The Jett Foundation Fighting Duchenne Muscular Dystrophy

What Does the FDA Communicate?

February 3, 2016

Christine, Mindy and I have been meeting behind closed doors and over
the phone with the FDA for quite some time now, about four years and
between the official meetings and impromptu phone calls our
interactions number in the 20s, 30s even? I’ve lost count.

Unfortunately, the FDA seems to communicate differently in our
meetings than guidance they provide to the company. This has led to
accusations that either the FDA is placating our small group of “moms”
or that we are just hearing what we want to hear… We have always
prided ourselves on reporting back to our Duchenne community exactly
what the FDA told us, because we think it is important for them and
even entire rare disease community to know how the FDA is evaluating
new drugs, this process affects us all. I know that what we reported was
accurate, we took amazing notes, double checked with each other and
other stake holders in the room, yet when I read the eteplirsen briefing
document so many things jumped out as being contradictory to what we
had been told, but one line particularly upset me. The briefing document
states

“As the duration of exposure in Study 202 increased, the applicant
proposed comparing the clinical course of treated patients to historical
controls. FDA expressed strong reservations regarding the potential
interpretability of the applicant’s proposed comparison to historical
controls, and the use of 6MWT as the primary endpoint in such a
historical comparison.”

Basically the FDA is clearly stating that they warned Sarepta not use a
historical control. This obviously didn’t sit well with me because I know
in the DMD draft guidance first initiated by Parent Project Muscular
Dystrophy, and then adopted and published by the FDA, a historical
control was cited as a potential path to approval. Then I remember an
unprecedented FDA letter to the Duchenne community following a
particularly devastating blow to the community, in this letter the FDA
states,

“FDA has also been consistent in its guidance to Sarepta that it would be
necessary to submit data from the ongoing open-label trial of eteplirsen
(Study 202) in an NDA, along with data from natural history studies that
could show that patients treated with eteplirsen experienced slower
decline in physical function. FDA has worked closely with Sarepta in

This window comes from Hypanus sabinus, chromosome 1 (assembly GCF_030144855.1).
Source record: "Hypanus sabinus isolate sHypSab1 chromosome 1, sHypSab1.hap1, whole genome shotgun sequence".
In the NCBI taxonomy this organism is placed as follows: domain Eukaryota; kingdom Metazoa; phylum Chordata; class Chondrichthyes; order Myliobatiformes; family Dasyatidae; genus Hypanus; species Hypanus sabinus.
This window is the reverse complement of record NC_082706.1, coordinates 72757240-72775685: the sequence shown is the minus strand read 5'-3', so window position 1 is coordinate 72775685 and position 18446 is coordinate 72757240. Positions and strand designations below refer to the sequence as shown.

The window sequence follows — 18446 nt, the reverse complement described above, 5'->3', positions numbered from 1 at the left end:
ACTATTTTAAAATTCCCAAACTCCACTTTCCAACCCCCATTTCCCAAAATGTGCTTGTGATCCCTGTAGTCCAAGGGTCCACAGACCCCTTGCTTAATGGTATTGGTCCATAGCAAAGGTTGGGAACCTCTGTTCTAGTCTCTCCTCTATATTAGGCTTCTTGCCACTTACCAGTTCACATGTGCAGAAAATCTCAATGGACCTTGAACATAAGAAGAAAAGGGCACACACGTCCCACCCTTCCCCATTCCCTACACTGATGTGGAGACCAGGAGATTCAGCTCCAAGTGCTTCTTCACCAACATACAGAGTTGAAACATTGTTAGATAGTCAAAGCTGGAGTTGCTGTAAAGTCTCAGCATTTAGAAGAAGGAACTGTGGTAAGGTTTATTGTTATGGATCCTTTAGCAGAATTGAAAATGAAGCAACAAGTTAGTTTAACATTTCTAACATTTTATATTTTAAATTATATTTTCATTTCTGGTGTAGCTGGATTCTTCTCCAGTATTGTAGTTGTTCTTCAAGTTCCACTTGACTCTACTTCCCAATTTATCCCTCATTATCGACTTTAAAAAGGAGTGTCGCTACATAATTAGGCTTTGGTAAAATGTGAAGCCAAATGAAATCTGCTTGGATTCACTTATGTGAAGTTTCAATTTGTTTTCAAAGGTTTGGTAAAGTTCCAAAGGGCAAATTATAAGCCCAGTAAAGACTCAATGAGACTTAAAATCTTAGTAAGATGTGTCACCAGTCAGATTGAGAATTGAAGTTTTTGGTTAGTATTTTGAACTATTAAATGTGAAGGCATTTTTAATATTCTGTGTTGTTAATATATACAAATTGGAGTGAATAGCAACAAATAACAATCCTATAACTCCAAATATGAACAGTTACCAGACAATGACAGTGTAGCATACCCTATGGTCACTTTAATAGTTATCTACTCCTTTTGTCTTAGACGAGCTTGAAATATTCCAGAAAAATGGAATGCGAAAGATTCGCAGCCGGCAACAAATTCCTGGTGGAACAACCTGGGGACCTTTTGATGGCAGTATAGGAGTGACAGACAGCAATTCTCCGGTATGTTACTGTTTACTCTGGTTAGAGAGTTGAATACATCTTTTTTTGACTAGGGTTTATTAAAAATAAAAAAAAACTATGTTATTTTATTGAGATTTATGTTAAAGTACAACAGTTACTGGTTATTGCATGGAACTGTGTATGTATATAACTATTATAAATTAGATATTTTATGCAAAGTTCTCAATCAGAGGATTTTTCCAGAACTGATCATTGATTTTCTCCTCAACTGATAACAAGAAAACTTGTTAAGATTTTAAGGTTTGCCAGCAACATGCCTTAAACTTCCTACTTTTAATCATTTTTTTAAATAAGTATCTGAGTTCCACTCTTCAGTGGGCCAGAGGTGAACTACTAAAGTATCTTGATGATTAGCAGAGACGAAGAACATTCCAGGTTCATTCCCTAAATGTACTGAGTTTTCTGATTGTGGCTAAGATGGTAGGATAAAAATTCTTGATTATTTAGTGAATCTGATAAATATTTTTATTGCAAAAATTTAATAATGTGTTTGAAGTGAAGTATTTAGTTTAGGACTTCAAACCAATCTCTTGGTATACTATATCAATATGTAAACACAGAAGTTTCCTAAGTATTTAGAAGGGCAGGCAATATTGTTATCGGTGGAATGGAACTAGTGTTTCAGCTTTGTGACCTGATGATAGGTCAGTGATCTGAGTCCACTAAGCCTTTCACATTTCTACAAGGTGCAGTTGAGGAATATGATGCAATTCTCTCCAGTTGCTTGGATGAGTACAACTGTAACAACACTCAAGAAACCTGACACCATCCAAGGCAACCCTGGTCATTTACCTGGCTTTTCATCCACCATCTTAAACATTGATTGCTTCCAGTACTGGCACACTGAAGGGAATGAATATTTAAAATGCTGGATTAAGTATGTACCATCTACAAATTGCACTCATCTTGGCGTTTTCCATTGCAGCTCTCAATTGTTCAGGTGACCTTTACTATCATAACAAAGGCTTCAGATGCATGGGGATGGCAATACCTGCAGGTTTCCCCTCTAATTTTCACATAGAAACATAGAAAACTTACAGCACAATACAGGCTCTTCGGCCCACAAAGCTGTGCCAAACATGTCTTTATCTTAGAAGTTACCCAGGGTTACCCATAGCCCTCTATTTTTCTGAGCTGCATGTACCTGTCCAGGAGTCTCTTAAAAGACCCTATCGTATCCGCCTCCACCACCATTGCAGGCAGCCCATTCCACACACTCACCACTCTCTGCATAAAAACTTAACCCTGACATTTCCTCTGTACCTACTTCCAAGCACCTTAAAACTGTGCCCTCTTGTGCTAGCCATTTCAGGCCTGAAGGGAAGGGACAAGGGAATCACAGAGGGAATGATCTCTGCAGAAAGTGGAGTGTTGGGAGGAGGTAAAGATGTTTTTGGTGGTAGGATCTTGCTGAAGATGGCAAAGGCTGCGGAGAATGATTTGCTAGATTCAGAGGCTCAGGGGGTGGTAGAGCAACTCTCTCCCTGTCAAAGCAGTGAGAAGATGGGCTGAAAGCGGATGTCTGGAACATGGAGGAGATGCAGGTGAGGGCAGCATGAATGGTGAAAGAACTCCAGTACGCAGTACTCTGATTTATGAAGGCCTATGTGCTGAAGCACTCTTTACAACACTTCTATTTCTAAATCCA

efforts to obtain these natural history data from investigators.”

You can read the entire letter here, if you’d like http://www.fda.gov/Drugs/
So, this means that FDA actually suggested that Sarepta get natural
history data, and, in fact would help them get it because it was so
important. Did I misunderstand something again? I think the entire
Duchenne community has gotten a true glimpse of FDA
communications, and we should all be deeply troubled by it. These two
statements are so contradictory they cannot be reconciled. It would be
extremely troubling if someone in the division was unaware that they
requested this data from Sarepta, it would be even more troubling if
someone was aware that the agency did ask for the data but chose to
misrepresent this fact in the briefing document. These are our children,
the majority of whom have been declining for over 4 years without
treatment.

FDA has the authority-and a specific mandate from Congress-to exercise
flexibility when assessing drugs for rare disease. FDA gave clear
guidance to the Duchenne community about the importance of the
natural history data. Therefor it is not a choice for a reviewer to ignore
or disregard this data. These are our children, the majority of whom
have declined over four years without treatment, while waiting for this
data. Whoever is responsible for writing the briefing document, and
whoever signed off on it should be ashamed of the conflicting
information contained in it and the guidance given to the community.

This time, it isn’t just the 3 of us who heard it, this time, the whole world is watching.

Jenn McNary, Director of Outreach & Advocacy,
Mom to Austin & Max

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